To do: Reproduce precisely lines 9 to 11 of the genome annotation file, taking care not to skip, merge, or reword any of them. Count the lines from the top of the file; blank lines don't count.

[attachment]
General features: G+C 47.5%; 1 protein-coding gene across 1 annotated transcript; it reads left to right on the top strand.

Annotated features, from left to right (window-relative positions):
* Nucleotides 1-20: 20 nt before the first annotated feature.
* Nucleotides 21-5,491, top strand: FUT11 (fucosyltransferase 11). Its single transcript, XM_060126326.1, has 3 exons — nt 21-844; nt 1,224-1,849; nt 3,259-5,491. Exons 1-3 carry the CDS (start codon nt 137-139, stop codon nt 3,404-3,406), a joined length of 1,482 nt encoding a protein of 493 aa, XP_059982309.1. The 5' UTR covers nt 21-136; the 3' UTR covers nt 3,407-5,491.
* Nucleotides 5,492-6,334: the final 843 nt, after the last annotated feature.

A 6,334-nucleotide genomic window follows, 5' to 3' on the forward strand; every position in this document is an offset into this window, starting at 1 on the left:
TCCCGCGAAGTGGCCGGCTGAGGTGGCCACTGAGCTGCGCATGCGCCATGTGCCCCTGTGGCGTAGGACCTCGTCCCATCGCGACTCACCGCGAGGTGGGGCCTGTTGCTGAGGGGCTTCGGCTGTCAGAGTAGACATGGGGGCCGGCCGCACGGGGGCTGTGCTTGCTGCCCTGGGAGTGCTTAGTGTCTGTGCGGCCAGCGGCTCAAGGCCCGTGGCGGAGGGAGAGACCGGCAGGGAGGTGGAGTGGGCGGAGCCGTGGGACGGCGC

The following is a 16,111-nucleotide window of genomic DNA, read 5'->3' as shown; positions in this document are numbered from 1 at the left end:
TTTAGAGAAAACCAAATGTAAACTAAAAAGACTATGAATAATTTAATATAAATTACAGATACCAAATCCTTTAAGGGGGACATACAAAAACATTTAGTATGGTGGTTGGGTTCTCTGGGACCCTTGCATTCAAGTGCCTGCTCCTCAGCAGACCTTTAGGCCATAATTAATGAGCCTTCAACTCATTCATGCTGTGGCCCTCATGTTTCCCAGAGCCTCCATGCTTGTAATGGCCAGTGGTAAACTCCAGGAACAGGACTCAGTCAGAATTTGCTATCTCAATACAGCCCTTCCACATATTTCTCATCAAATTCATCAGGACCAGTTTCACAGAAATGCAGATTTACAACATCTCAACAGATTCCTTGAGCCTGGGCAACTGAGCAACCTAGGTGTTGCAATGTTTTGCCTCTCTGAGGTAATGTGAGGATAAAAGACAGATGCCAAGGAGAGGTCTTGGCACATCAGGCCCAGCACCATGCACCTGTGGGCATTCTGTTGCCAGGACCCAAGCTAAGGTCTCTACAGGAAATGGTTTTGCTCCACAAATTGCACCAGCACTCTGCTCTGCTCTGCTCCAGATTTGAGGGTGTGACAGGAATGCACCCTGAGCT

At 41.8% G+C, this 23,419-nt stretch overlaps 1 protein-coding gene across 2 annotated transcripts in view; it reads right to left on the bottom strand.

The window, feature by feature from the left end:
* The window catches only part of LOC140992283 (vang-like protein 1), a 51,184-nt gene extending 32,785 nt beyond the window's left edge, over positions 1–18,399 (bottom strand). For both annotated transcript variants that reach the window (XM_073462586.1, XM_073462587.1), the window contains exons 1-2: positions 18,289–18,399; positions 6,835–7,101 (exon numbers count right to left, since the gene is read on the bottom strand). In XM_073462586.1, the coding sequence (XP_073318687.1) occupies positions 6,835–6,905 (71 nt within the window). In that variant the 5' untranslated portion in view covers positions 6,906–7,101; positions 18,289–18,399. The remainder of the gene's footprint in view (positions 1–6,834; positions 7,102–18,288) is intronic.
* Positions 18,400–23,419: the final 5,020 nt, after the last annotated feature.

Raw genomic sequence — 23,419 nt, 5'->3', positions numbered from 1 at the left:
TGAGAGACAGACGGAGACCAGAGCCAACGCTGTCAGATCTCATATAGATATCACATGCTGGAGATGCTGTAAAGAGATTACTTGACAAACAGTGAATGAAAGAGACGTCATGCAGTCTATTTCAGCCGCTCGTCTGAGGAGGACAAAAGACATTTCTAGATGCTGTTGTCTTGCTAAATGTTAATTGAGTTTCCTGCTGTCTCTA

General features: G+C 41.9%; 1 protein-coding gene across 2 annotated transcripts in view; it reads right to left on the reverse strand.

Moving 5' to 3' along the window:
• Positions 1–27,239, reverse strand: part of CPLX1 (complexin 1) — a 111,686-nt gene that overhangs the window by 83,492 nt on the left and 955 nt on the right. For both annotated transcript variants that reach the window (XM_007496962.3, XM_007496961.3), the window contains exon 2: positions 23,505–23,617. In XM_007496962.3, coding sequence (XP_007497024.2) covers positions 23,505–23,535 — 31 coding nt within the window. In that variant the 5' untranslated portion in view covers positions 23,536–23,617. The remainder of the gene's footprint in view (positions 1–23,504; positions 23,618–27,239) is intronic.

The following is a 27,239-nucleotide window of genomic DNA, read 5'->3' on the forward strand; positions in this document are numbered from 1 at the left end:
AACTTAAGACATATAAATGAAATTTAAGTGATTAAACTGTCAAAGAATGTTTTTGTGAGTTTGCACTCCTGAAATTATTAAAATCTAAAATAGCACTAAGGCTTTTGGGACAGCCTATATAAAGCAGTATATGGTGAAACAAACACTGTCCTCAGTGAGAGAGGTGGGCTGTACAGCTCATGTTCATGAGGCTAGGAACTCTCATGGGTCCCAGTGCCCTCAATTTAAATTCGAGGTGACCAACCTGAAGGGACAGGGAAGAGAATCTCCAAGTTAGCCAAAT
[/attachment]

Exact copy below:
TTTAGAGAAAACCAAATGTAAACTAAAAAGACTATGAATAATTTAATATAAATTACAGATACCAAATCCTTTAAGGGGGACATACAAAAACATTTAGTATGGTGGTTGGGTTCTCTGGGACCCTTGCATTCAAGTGCCTGCTCCTCAGCAGACCTTTAGGCCATAATTAATGAGCCTTCAACTCATTCATGCTGTGGCCCTCATGTTTCCCAGAGCCTCCATGCTTGTAATGGCCAGTGGTAAACTCCAGGAACAGGACTCAGTCAGAATTTGCTATCTCAATACAGCCCTTCCACATATTTCTCATCAAATTCATCAGGACCAGTTTCACAGAAATGCAGATTTACAACATCTCAACAGATTCCTTGAGCCTGGGCAACTGAGCAACCTAGGTGTTGCAATGTTTTGCCTCTCTGAGGTAATGTGAGGATAAAAGACAGATGCCAAGGAGAGGTCTTGGCACATCAGGCCCAGCACCATGCACCTGTGGGCATTCTGTTGCCAGGACCCAAGCTAAGGTCTCTACAGGAAATGGTTTTGCTCCACAAATTGCACCAGCACTCTGCTCTGCTCTGCTCCAGATTTGAGGGTGTGACAGGAATGCACCCTGAGCT

At 41.8% G+C, this 23,419-nt stretch overlaps 1 protein-coding gene across 2 annotated transcripts in view; it reads right to left on the bottom strand.

The window, feature by feature from the left end: